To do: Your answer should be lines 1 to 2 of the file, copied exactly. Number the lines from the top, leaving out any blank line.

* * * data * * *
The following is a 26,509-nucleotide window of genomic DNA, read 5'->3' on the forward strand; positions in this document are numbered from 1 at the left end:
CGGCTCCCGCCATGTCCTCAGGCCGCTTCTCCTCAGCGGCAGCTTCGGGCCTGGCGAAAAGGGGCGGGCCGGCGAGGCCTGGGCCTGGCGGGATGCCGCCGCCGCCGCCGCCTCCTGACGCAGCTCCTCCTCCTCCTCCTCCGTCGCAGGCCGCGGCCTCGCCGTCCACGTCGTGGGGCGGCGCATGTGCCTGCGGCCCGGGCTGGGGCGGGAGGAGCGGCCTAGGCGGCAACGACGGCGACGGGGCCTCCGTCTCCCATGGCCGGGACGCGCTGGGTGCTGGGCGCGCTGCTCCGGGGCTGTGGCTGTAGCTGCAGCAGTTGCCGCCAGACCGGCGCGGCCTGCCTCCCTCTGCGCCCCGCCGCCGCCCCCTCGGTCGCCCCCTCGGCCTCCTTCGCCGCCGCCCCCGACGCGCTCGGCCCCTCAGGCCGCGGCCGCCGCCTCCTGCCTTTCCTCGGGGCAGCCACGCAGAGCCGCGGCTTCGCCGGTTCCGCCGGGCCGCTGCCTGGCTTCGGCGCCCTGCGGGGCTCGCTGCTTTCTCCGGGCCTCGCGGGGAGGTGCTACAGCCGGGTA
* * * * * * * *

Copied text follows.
The following is a 26,509-nucleotide window of genomic DNA, read 5'->3' on the forward strand; positions in this document are numbered from 1 at the left end:
CGGCTCCCGCCATGTCCTCAGGCCGCTTCTCCTCAGCGGCAGCTTCGGGCCTGGCGAAAAGGGGCGGGCCGGCGAGGCCTGGGCCTGGCGGGATGCCGCCGCCGCCGCCGCCTCCTGACGCAGCTCCTCCTCCTCCTCCTCCGTCGCAGGCCGCGGCCTCGCCGTCCACGTCGTGGGGCGGCGCATGTGCCTGCGGCCCGGGCTGGGGCGGGAGGAGCGGCCTAGGCGGCAACGACGGCGACGGGGCCTCCGTCTCCCATGGCCGGGACGCGCTGGGTGCTGGGCGCGCTGCTCCGGGGCTGTGGCTGTAGCTGCAGCAGTTGCCGCCAGACCGGCGCGGCCTGCCTCCCTCTGCGCCCCGCCGCCGCCCCCTCGGTCGCCCCCTCGGCCTCCTTCGCCGCCGCCCCCGACGCGCTCGGCCCCTCAGGCCGCGGCCGCCGCCTCCTGCCTTTCCTCGGGGCAGCCACGCAGAGCCGCGGCTTCGCCGGTTCCGCCGGGCCGCTGCCTGGCTTCGGCGCCCTGCGGGGCTCGCTGCTTTCTCCGGGCCTCGCGGGGAGGTGCTACAGCCGGGTA